California special: Napa Valley's quiet revolutionaries

Julie Sheppard

Julie Sheppard

29 July 2016

Not all Napa wines are steroid-pumped, point-seeking monsters. Julie Sheppard goes in search of the growing number of producers who are putting balance and elegance before ego and bombast


When you’re looking to add balanced, elegant wines to your restaurant list, Napa Valley isn’t necessarily the first place that springs to mind. Pompous Cabernets with a squillion Parker points? Oh yeah. Icon bottles with alcohol levels as big as their price tags? Bring it on. But a sophisticated wine that’s versatile enough to match with a range of dishes? Hmmm...

Perhaps it’s time for a rethink. The cult of the monster Cab still has its acolytes, but a new generation of winemakers is favouring more restrained styles – while an old guard has been quietly making wines that way for years.

Tom Farella arrived in Napa in 1977. ‘I’ve stuck to my guns about making balanced wines right from the start,’ he says. It’s the same story at Burgess Cellars, founded in 1972, where Steve Burgess comments: ‘We’ve kept our
style of wines the same; we’ve never made overripe wines.’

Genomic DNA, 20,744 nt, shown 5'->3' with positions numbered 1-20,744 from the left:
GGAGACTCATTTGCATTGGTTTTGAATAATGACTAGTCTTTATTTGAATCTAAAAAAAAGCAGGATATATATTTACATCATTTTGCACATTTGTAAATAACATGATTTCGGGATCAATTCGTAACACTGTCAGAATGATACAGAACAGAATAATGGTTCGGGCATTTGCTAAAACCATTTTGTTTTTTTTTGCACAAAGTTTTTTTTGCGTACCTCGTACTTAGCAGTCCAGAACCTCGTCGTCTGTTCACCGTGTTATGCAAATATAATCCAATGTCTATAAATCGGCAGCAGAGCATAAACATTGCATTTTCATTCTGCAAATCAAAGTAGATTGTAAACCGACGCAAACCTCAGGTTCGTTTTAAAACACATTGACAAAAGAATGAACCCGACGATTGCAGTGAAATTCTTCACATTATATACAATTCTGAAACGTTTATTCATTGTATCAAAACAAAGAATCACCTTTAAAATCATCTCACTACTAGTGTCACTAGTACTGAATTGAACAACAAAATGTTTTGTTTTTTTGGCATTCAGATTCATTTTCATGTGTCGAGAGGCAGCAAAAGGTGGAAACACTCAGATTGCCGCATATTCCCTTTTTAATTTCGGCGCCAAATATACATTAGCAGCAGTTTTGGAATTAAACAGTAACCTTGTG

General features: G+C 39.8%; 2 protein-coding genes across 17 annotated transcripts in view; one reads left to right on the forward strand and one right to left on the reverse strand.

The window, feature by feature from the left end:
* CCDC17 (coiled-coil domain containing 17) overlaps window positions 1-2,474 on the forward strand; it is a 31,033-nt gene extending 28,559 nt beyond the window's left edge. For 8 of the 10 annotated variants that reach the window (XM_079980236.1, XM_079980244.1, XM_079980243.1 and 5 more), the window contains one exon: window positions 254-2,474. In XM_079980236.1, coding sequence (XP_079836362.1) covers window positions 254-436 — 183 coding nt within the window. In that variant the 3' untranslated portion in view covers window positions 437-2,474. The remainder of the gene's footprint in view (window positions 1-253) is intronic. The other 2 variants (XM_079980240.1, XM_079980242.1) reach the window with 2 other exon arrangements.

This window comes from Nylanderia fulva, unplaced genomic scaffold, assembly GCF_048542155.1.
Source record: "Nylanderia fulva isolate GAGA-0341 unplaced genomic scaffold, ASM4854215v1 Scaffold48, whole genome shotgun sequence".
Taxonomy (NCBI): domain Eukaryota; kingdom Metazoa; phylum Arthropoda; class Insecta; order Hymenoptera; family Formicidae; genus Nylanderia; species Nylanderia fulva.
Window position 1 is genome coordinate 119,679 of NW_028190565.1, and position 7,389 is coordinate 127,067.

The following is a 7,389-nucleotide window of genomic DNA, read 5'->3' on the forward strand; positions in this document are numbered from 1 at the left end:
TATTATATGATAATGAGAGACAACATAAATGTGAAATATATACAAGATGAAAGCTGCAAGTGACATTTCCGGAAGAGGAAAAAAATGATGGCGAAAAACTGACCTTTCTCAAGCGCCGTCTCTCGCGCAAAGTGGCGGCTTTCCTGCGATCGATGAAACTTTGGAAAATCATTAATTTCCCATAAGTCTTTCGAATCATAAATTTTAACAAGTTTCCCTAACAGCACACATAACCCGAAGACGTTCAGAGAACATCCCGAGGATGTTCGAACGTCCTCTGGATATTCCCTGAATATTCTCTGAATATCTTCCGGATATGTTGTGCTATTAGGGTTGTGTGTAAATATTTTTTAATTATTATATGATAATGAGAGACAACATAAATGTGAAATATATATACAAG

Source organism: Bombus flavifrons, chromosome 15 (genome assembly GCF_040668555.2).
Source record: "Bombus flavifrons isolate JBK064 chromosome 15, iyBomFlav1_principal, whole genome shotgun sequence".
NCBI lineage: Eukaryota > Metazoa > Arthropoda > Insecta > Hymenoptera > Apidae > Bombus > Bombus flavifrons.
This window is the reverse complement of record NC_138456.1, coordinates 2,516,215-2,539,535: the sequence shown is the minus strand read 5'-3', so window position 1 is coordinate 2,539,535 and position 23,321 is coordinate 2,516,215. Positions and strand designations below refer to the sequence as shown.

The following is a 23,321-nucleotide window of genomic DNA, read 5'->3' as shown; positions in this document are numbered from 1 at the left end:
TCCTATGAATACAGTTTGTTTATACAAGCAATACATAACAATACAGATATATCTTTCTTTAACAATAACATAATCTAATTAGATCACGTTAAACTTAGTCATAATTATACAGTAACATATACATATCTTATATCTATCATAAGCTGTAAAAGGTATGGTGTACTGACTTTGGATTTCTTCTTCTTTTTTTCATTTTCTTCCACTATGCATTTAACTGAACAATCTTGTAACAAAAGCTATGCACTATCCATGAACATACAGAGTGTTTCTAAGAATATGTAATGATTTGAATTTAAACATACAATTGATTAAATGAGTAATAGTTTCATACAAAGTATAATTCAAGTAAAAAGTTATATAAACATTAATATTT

Both Farella and Burgess talk of making wines that express terroir and of natural stylistic differences due to terroir. But Napa is one of the smallest wine regions in the US. The valley floor is only 30 miles long and five miles across at its widest point, with 18,250 hectares under vine (slightly smaller than Burgundy). Can there be enough variety in terroir to account for one region producing two wildly different styles of wine?

‘Hillside versus valley floor is the critical difference,’ says Christopher Howell, winemaker at Cain Vineyard & Winery. ‘There’s a good deal more diversity here than in some classical wine regions of France.’ A look at a map confirms his statement. The flat valley floor is bordered by hills such as Howell Mountain, where vineyards are planted at elevations up to 670m, and on the benchlands inbetween.

Add in differences of exposure, plus 33 soil types – from rich alluvial flood plain soils on the valley floor to volcanic rock; proximity to the Pacific coast and the individual micro-climates, and you wonder whether it’s possible to pin
down Napa’s natural terroir at all.

Terroir aside, other factors contribute to the final style of a wine, such as deciding when to harvest. ‘The question of how ripe to pick is just personal choice; it depends what you’re looking for,’ says Howell. ‘It’s a choice to look for wines with energy and freshness.’

There’s a good deal more diversity here than in some classical wine regions of France

Christopher Howell

It’s also a choice to look for riper wines and higher alcohol. ‘I focus more on pH than alcohol levels. Alcohol just happens,’ states Russ Weis, GM of Silverado Vineyards. ‘Ultimately, the wine you make has to be delicious.’ Weis believes that a succession of warmer vintages in Napa contributed to the popularity of ripe, high-alcohol wines. ‘The 1990s lulled us into a false sense of no vintage variation,’ he says.